You never know, if they're any good, they might end up selling each other some unwanted stuff.
I got one of these
And I did admire it for its originality. It looks like a piece of business journalism, printed on newsprint and torn off (quite neatly) along one edge. However, being a cynical old git I didn't believe any of it was true. Apart from being unsolicited, the actual content of the piece - which extends over both sides of the larger than A4 tear-off doesn't contain any actual information that you'd expect from a newspaper - such as its title, or the date of publication. It's also very heavy on the hype, with a few anecdotes stories of "windfall" level increases in turnover and too much emphasis on the CD sets the guy is giving away. If you read it out loud with a nigerian accent, you'd instantly recognise the article's heritage.
One thing the guy does get right is his assertion that "Most advertising does not work". Yup, and this is a prime example. I'm planning on keeping the article as a warning to others.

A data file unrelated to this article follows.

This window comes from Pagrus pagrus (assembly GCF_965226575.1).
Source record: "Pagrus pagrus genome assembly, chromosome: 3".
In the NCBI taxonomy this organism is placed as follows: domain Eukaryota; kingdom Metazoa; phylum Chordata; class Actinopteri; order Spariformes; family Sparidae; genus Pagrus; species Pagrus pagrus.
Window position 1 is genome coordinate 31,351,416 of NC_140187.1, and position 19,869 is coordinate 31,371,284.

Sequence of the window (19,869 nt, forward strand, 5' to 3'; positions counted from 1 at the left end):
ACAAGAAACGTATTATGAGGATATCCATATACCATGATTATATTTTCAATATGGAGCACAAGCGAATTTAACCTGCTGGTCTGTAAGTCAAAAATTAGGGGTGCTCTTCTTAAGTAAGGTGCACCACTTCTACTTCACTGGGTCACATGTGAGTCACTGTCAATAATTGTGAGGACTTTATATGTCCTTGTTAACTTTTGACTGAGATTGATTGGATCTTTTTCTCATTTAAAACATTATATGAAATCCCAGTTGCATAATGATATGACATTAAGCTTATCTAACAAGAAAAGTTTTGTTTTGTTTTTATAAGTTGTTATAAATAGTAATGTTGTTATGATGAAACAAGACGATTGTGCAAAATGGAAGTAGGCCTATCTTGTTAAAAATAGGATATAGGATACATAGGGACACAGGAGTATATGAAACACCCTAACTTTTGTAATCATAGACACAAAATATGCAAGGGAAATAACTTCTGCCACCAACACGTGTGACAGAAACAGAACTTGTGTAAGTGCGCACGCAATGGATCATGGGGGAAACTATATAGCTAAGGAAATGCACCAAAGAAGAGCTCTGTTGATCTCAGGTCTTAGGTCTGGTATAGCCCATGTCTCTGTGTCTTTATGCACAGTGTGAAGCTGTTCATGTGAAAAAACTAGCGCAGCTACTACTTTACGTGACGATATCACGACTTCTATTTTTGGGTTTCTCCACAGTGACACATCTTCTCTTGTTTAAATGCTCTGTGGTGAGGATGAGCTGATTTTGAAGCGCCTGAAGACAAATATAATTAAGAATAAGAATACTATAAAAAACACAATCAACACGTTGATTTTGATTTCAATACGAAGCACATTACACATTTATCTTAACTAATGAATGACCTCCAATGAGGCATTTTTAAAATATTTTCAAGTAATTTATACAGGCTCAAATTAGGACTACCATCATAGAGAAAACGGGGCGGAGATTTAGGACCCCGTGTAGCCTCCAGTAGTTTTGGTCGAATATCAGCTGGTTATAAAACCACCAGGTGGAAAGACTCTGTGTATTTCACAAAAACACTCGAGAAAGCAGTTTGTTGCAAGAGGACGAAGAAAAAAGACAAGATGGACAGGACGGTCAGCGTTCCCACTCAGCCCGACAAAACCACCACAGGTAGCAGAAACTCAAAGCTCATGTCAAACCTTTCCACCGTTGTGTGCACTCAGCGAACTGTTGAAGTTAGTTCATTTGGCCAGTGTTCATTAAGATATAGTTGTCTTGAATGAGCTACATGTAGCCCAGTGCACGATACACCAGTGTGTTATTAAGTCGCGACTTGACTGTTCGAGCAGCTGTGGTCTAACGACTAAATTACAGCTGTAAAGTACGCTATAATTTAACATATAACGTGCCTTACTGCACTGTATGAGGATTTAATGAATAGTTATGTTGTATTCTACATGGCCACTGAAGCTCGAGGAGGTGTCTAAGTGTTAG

Many factors - none technical
When it comes to making the big decisions in industry the successful decision makers (i.e. the ones who still have jobs after the consequences of their decisions become known) tend to employ very similar techniques. From what I've seen, these include:
- Follow the herd. If everyone's making the same decisions, it's unlikely you'll get fired for making the same decision. It's the chickens that stick their necks out that get the chop.
- Take advice. A group decision with shared responsibility is much harder to attack. If it turns out to be wrong, then everyone's in it together (see above). If it's right, then it was your leadership and vision that caused the correct decision to be reached.
- Get a consultant in. The more expensive they are, the more likely their advice will be taken. After all if you spend £20 grand and ignore the advice, the money's been wasted. Right?
- Swing the same way as the boss (!) If it works out well, you're seen as being supportive. If it's wrong - well it was really their choice, you had no alternative but to acquiesce.
- Prevaricate. It's common knowledge that any yes/no decision has at least 4 more alternatives. Apart from the dull and boring yes and no, there's "get more options", "I don't know" (risky), "I'll decide later" and "what do you think?" While you're playing wait-and-see hopefully some more indications will come to light, or the whole question becomes moot when the budget gets canned.